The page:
August 5, 1790 Street discusses Indian affairs with Wadsworth Sam Street Mr. Wadsworth Letter, discusses frontier and pioneer life; discusses Indians.
October 30, 1795 On the legality of citizens arming their vessels in time of peace Timothy Pickering William Rawle Reports from the port of Philadelphia indicate that some civilians are arming their vessels. Secretary Pickering asks lawyer William Rawle whether it is lawful for citizens of United States, in time of peace, to arm their vessels.
August 20, 1793 Regarding American Citizens in Affairs of Prizes Taken by Illegally Equipped French Privateers Henry Knox Samuel Huntington Referring to his contemporaneous letter concerning the return to their owners of ships captured by certain French privateers, Knox transmits Washington's order that any American or neutral citizens caught up in such affairs be referred to American courts, though no such incidents have yet occurred.
November 19, 1798 Inquiry as to Adams' Arrival at Philadelphia, for Knowledge of the Militia James McHenry John Adams Asks Adams to inform him when he will be arriving at Philadelphia, as the militiamen wish to turn out to welcome him.
September 1, 1794 ENCLOSURE: On Enforcing Submission to Constitution Henry Lee Alexander Hamilton Discussed act of "misled citizens" and use of militia to suppress unruly residents of Virginia.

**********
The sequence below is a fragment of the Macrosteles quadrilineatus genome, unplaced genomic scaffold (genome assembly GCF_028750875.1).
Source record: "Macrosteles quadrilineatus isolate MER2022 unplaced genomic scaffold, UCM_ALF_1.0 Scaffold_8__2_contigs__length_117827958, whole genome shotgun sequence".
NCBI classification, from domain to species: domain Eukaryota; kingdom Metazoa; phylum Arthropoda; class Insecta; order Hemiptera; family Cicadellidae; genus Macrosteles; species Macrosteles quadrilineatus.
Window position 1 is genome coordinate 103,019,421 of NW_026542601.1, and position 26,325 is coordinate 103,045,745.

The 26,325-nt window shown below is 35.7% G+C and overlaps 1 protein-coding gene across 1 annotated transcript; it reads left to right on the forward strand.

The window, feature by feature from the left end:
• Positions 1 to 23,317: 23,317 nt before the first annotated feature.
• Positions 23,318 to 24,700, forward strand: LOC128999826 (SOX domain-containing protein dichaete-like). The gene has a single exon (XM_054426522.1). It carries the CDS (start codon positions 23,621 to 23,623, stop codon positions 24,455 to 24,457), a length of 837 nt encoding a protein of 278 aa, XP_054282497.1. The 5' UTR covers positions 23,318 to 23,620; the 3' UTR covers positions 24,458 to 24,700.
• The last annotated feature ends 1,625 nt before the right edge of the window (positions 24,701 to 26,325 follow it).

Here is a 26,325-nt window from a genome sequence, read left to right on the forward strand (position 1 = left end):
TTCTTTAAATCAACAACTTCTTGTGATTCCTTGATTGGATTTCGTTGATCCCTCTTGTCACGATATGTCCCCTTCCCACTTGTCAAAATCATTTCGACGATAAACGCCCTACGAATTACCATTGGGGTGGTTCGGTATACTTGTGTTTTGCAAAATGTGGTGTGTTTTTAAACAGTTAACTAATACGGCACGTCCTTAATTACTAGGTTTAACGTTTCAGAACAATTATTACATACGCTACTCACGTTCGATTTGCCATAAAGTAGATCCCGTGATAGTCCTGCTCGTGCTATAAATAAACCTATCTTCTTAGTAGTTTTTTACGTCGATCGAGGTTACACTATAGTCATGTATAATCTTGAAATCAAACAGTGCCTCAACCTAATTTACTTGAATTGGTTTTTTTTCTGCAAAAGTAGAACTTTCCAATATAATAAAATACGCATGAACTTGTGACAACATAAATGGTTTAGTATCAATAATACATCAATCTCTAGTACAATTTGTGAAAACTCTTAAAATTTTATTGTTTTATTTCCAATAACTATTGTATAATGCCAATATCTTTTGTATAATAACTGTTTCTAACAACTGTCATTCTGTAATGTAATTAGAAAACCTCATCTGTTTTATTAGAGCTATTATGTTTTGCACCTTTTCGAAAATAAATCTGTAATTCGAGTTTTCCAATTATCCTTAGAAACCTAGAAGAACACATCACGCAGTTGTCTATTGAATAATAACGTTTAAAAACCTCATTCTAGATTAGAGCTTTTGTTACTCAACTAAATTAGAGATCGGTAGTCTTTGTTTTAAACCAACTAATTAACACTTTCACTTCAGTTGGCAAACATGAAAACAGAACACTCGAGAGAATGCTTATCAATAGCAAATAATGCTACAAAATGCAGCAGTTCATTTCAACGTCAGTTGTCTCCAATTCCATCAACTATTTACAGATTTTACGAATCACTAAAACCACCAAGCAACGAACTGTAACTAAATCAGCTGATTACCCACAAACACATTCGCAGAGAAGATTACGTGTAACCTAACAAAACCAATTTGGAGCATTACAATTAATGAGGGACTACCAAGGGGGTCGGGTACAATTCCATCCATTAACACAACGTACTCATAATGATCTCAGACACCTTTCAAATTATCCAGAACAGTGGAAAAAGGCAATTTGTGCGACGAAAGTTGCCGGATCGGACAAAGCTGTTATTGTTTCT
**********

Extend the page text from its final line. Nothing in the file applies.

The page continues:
July 3, 1796 Seeking Appointment as the Consul to the Colony of Santa Domingo Frederick Folger James McHenry Folger requests McHenry's recommendation that he be appointed the Consul of the South Colony of Santa Domingo.
October 28, 1791 House of Representatives' Response to the President's Message House of Representatives George Washington This is the response by the Speaker and the House of Representatives to President Washington's message of 10/25/1791. They express their satisfaction with the progress and welfare of the US and their concern about the disruption of the western frontier and promise to give due consideration to the President's recommendations.
June 27, 1796 Capturing of American vessels and citizens William Vans Murray James McHenry Murray expresses outrage that the French are capturing American ships and citizens trading with Great Britain, along with the "Jacobin faction" in the United States who he alleges support this action.
September 8, 1791 No Impediment to the Boundary Henry Knox Governor Edward Telfair Knox informs the Governor of Georgia of the impending establishment of boundaries between the United States and the Creek Nation of Indians and expresses a desire that there be no impediment to the immediate drawing of the boundary lines.